Had I typed this message in Firefox, I could resize the box I am typing in. I run a big hosts file and Privoxy, but Adblock in Firefox zaps more stuff and cleans the page up better. Opera has a wonderful quick preferences menu, but the Tabbrowser Extensions give me even more control. I will spell check this when I finish typing it in Opera, but I have added the same functionality to Firefox. Opera lets me change the user agent from Opera to Mozilla to IE. An extension to Firefox lets me add Links, Lynx, and various versions of browsers to the list (believe it or not, Netscape 4 is very handy). You get the picture.
I consider the money paid for Opera to be well spent, but Firefox has more than earned its buzz.
In Fact more and more GNU/Linux Distributions are useing Firefox the Chance for Opera will be smaller and smaller.
@JMB: To say that we dont need adblock is so wrong...
Opera was behind MS, Mozilla and Apple and will be there in the next time.
FireFox is free, small, simple, better.
why pay for opera if you already pay for IE?
I'm currently developing a website and I'm making sure that it looks good in Opera too.
Paying for a browser is silly. I'll pay for games. I'll pay for complex software that requires a combination of specialized knowledge of various fields of human endeavour.
I will certainly not pay for a college summer project. I will certainly not pay for the usability disaster that Opera is. Even free Firefox, gets it right in the usability department.
Things get worse because commercial/proprietary software vendors measure the worth/value of their software based on the increasing length of their feature list. Can anyone say bloat?
90% of the junk in Opera are supposed to be plugins. And for cryin out loud, can they at least higher a usability expert to fix the preferences interface? It took me a good 30 minutes to adjust the damn fonts in Opera. The fonts!
Just not so great on Linux.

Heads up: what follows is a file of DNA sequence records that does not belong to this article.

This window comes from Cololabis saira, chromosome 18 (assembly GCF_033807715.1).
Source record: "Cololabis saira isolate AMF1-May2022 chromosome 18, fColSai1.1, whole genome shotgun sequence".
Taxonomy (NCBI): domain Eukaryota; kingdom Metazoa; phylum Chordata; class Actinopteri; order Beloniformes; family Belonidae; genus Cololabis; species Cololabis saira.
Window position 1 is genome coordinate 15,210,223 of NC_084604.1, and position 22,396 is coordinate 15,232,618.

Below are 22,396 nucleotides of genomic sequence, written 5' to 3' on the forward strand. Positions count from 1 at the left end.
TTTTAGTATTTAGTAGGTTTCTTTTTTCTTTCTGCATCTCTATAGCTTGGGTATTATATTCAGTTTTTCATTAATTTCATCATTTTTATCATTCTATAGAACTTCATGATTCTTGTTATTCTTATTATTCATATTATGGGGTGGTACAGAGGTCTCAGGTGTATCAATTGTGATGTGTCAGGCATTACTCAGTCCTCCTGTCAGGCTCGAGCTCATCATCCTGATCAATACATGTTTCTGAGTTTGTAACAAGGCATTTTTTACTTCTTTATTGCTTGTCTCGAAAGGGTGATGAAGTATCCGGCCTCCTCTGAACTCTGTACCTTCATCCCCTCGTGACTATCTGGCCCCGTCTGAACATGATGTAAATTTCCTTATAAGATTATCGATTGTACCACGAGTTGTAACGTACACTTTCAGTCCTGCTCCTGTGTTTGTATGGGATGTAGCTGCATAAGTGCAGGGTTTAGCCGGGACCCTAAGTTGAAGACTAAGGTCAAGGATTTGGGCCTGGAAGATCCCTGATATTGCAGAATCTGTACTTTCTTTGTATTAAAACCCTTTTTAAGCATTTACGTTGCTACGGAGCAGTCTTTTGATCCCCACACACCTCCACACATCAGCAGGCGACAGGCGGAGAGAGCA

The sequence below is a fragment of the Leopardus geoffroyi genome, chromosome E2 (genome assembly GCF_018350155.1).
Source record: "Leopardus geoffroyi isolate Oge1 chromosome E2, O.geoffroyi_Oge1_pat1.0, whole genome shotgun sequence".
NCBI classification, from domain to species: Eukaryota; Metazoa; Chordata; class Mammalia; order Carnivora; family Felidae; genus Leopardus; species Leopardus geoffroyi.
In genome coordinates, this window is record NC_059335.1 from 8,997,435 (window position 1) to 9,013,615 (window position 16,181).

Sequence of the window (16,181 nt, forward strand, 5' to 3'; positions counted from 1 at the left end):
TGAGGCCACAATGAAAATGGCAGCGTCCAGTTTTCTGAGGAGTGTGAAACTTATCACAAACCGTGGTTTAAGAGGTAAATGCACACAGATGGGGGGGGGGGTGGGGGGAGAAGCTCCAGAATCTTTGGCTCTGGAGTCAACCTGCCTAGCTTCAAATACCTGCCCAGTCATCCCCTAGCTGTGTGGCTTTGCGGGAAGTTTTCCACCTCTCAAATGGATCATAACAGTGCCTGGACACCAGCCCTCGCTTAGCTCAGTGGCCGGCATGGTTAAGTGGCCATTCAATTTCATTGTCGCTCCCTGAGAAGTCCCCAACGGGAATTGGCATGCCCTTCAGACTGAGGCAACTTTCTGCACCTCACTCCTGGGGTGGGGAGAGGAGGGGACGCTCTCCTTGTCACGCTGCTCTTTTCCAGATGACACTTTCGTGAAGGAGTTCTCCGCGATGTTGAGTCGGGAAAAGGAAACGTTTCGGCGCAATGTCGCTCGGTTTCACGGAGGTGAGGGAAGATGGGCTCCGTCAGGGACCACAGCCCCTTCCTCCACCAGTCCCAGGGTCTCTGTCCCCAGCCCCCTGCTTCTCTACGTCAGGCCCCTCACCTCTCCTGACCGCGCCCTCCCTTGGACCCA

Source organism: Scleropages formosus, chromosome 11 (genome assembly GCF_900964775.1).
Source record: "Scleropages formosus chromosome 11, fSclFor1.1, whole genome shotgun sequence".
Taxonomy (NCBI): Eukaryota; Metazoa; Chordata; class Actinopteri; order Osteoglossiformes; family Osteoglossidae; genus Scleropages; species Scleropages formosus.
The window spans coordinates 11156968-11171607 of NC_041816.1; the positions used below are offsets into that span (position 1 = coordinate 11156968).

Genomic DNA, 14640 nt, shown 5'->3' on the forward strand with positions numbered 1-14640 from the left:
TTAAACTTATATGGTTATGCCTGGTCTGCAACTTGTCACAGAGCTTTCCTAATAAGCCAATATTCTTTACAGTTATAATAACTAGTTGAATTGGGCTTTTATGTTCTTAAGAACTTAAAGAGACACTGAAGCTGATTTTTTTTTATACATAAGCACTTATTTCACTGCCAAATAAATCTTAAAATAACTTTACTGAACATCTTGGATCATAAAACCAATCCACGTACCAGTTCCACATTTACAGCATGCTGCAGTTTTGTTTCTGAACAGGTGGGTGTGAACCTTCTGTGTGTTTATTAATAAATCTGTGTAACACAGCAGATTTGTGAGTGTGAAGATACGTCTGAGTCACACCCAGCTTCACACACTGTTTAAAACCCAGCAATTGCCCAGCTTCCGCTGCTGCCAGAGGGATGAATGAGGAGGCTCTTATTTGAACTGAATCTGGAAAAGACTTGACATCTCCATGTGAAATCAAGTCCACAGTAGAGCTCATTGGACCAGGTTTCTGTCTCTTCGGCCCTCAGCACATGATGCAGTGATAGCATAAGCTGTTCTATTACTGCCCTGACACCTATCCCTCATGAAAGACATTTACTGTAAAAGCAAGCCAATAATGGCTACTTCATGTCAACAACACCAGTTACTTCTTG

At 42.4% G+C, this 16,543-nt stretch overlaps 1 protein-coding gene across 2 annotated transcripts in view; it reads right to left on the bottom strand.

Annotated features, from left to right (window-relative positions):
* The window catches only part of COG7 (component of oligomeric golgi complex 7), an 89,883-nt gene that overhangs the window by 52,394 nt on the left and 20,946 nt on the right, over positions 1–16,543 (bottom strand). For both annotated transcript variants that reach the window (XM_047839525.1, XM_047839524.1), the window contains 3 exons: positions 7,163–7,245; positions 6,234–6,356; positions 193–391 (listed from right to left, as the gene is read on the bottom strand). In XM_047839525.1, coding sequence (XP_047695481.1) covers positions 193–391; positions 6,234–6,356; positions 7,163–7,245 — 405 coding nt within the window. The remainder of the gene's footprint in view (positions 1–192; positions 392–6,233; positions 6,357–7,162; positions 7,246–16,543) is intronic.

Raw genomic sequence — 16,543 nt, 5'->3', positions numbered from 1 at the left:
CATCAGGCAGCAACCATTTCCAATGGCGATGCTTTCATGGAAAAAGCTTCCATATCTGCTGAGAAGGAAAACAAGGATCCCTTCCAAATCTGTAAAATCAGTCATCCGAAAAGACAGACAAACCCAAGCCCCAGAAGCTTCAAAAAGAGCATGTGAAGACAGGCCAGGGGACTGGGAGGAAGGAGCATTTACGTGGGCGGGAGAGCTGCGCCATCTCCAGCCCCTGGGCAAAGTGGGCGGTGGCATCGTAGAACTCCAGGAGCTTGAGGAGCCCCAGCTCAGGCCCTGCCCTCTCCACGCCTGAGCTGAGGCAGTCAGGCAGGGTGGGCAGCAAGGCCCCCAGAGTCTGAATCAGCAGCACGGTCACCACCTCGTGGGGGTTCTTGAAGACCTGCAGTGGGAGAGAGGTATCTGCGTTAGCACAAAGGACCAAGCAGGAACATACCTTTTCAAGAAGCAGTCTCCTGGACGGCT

Not their fault - but you cant get voice support and probably never will.
It looks weird also on the Linux Desktop.
Maybe it "pisses you off every time someone tries to say that Opera is a second rate browser", but it pisses me off every time someone tries to say that "innovation" is important. I don't care about who implemented a feature earlier, I only care about who implements it best.
Maybe "95% of the existing extensions have been created to immulate (do you mean 'imitate' or 'emulate' here?) native features found in Opera", and this is what I call a cluttered interface. You cannot add a single feature in Opera because it is not extensible, so all the features that only some people need are statically built in => cluttered interface.
And yes, there is not only a single "original idea" in Mozilla products, but hundreds of them. The most important one is XUL, which allows extensibility to the maximum extent => uncluttered interface since every user selects the features he wants to have on his own. Nobody else offers something comparable!
And no, I will definitely not "thank Opera for every cool feature I've seen in Firefox, Safari, and Mozilla", instead I thank Netscape for innovating XUL and opening up their code. And Opera is definitely not "the most innovative browser created to date" because it does not even respect the user's desktop preferences!
Finally Opera is nothing more than an average monolithic web browser. Mozilla and its descendants are more than web browsers, they are a platform and a technology on their own, built on XUL. You cannot compare a platform with a simple application.
It seems the only real reason not to use Opera is because you might "not want to" or because you "use something else already". I can understand that. I know people who still won't use anything other than IE. Although most couldn't give an <expletive> which browser they use.
I've been using Opera almost exclusively now for 6 years. There have nearly always been one or two features that I've been missing. I could still say the same for both IE and Firefox.